policy

Warnings of an "infrastructure Crisis" are Meeting with Skepticism

Is the "infrastructure crisis" a myth or a reality?  read more »

Why Emissions Are Declining in the U.S. But Not in Europe

It wasn't that long ago that the U.S. was cast as the global climate villain, refusing to sign the Kyoto accord while Europe implemented cap and trade. 

But, as we note below in a new article for Yale360, a funny thing happened: U.S. emissions started going down in 2005 and are expected to decline further over the next decade, while Europe's cap and trade system has had no measurable impact on emissions. Even the supposedly green Germany is moving back to coal.  read more »

Tampa to Orlando High Speed Rail: The Risk to Local Taxpayers

No sooner had Florida Gov. Rick Scott rejected federal funding for the Tampa to Orlando high-speed rail line, than proponents both in Washington and Tallahassee set about to find ways to circumvent his decision. While an approach has not been finalized, a frequently suggested alternative is to grant the federal money to a local government, such as a city or county or even to a transit agency.  read more »

The Rest of the Story on Krugman and the Economy

Paul Krugman really doesn’t like the possibility that there is a structural shift in employment, because it weakens the argument for the massive Keynesian spending spree he’d like to see the government initiate.  To that end, he published this piece on his blog February 13th.  read more »

Ryan Streeter Making Poverty History: A Short History

Former chief economist of the Organization for Economic Cooperation and Development David Henderson coined the appellation, “Global Salvationism,” to describe the kind of behavior one witnesses at gatherings such as this past week’s World Economic Forum (WEF) in Davos, Switzerland. WEF was created in 1971 so that elites from around the world could gather to “map out solutions to global challenges,” according to WEF’s website.  read more »

Why the feds should stay out of high-speed rail (and most transportation)

Set aside for a minute whether high-speed rail (HSR) makes sense or not on a cost-benefit basis. Regardless of whether it does or not (and some smart people are arguing not), I'd like to make the argument that federal funding has no place in HSR. Instead, it should be left to individual states or regional state coalitions.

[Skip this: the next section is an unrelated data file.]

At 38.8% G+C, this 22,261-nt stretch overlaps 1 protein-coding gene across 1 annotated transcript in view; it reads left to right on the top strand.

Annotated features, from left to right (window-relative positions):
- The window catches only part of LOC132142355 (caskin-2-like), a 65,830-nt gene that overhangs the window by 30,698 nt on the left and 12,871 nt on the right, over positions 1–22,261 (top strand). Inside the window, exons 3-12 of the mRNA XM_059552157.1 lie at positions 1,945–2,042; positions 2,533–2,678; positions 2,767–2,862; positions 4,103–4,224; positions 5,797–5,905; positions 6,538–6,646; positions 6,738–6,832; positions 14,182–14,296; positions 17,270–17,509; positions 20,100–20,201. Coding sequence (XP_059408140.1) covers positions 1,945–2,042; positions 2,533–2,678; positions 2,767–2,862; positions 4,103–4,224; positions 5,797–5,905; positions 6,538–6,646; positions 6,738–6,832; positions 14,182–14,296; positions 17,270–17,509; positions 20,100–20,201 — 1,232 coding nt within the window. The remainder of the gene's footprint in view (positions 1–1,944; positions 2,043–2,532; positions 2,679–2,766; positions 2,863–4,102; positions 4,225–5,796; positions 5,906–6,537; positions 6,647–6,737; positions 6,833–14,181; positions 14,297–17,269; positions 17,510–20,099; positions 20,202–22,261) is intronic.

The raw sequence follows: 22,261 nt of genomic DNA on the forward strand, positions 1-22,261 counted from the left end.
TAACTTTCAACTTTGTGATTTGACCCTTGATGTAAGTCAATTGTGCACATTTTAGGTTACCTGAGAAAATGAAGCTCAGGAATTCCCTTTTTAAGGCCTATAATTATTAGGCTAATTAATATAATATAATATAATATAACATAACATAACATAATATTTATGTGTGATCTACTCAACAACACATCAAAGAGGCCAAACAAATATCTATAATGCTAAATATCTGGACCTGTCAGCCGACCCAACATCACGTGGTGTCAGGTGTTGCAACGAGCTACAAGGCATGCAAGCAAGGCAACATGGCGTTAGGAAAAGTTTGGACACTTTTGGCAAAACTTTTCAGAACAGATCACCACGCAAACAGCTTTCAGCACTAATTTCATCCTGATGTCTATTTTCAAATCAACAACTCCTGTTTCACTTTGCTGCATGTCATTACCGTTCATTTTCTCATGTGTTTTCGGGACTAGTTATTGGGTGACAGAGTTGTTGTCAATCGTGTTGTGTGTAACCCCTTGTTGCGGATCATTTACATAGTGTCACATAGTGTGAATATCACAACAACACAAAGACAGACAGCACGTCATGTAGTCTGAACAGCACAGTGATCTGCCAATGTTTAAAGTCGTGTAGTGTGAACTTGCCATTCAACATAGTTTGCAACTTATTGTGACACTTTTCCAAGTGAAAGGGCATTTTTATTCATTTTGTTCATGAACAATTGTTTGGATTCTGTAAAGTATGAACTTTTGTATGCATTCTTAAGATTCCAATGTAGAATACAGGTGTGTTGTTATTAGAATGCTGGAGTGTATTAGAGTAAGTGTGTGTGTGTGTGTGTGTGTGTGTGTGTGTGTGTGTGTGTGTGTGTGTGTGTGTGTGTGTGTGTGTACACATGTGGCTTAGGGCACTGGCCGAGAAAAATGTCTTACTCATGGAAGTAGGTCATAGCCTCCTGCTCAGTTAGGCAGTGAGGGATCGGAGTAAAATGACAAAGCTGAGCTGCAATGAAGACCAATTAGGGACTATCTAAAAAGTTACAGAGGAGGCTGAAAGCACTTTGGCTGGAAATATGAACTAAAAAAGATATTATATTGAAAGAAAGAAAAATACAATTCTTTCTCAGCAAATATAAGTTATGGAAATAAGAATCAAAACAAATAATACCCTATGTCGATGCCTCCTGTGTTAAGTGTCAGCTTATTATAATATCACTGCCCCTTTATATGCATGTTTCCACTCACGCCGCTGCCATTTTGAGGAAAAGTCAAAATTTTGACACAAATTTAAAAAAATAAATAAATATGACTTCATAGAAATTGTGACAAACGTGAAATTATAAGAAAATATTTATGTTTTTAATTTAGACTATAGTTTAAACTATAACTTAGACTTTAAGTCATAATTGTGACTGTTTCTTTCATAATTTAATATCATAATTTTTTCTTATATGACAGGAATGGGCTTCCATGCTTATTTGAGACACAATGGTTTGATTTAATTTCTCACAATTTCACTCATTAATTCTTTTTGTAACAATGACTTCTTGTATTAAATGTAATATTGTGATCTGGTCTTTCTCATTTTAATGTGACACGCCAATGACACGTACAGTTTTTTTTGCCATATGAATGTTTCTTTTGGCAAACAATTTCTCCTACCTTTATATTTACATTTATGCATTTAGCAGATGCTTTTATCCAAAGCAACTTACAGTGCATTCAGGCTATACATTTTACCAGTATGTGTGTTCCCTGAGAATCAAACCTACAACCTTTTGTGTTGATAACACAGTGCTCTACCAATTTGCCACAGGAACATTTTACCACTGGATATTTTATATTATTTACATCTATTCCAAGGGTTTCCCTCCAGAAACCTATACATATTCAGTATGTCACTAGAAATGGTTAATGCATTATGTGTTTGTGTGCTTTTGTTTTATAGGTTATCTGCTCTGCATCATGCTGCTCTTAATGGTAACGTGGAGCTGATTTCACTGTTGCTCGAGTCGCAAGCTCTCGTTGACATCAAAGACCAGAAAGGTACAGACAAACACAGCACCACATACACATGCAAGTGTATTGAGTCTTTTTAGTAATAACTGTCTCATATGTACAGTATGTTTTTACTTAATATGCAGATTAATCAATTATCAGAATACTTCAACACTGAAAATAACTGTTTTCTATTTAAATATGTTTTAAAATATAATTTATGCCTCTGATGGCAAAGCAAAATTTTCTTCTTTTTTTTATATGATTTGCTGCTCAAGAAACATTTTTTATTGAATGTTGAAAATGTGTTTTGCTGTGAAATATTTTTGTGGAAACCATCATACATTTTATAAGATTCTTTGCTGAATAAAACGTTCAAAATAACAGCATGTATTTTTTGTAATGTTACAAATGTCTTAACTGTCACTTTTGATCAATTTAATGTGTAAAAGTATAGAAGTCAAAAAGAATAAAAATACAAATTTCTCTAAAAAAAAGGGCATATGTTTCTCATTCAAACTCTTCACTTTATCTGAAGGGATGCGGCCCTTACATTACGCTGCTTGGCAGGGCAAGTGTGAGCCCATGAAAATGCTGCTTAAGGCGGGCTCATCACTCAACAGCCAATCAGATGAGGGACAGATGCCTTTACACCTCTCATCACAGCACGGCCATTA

read more »

Bloomberg Endorses "City of Aspiration" Report Recommendations in New Middle Class Plan

Earlier this year, the Center for an Urban Future published an extensive report about the mounting challenges New York City faces in both retaining its middle class and elevating more low income residents into the ranks of the middle class.  read more »

NGVideo: Reviving Plotlands

Everybody knows we urgently need to build more homes in Britain, but how, when and where will this happen? WORLDbytes interviewed Ian Abley, an architect and manager of Audacity at the plotlands in Dunton, Essex where from the 1920s East End working class couples built cheap homes themselves. Could we do this now?  read more »

Smart Growth Bill Vetoed

Texas Governor Rick Perry has vetoed a bill that would have created a state level “smart growth” program. The veto message is below.

June 19, 2009

Pursuant to Article IV, Section 14, of the Texas Constitution, I, Rick Perry, Governor of Texas, do hereby disapprove of and veto Senate Bill No. 2169 of the 81st Texas Legislature, Regular Session, due to the following objections:  read more »

HOPE for Only One Homeowner with a $300 billion Price Tag

The Housing & Economic Recovery Act of 2008 was passed last August. It created the HOPE for Homeowners Program, which the Congressional Budget Office estimated would help 400,000 homeowners to refinance their loans and stay in their homes. Here's a stunning revelation: According to the Federal Housing Authority (FHA), in the first six months since the law was passed, exactly one (1) homeowner refinanced under the program!  read more »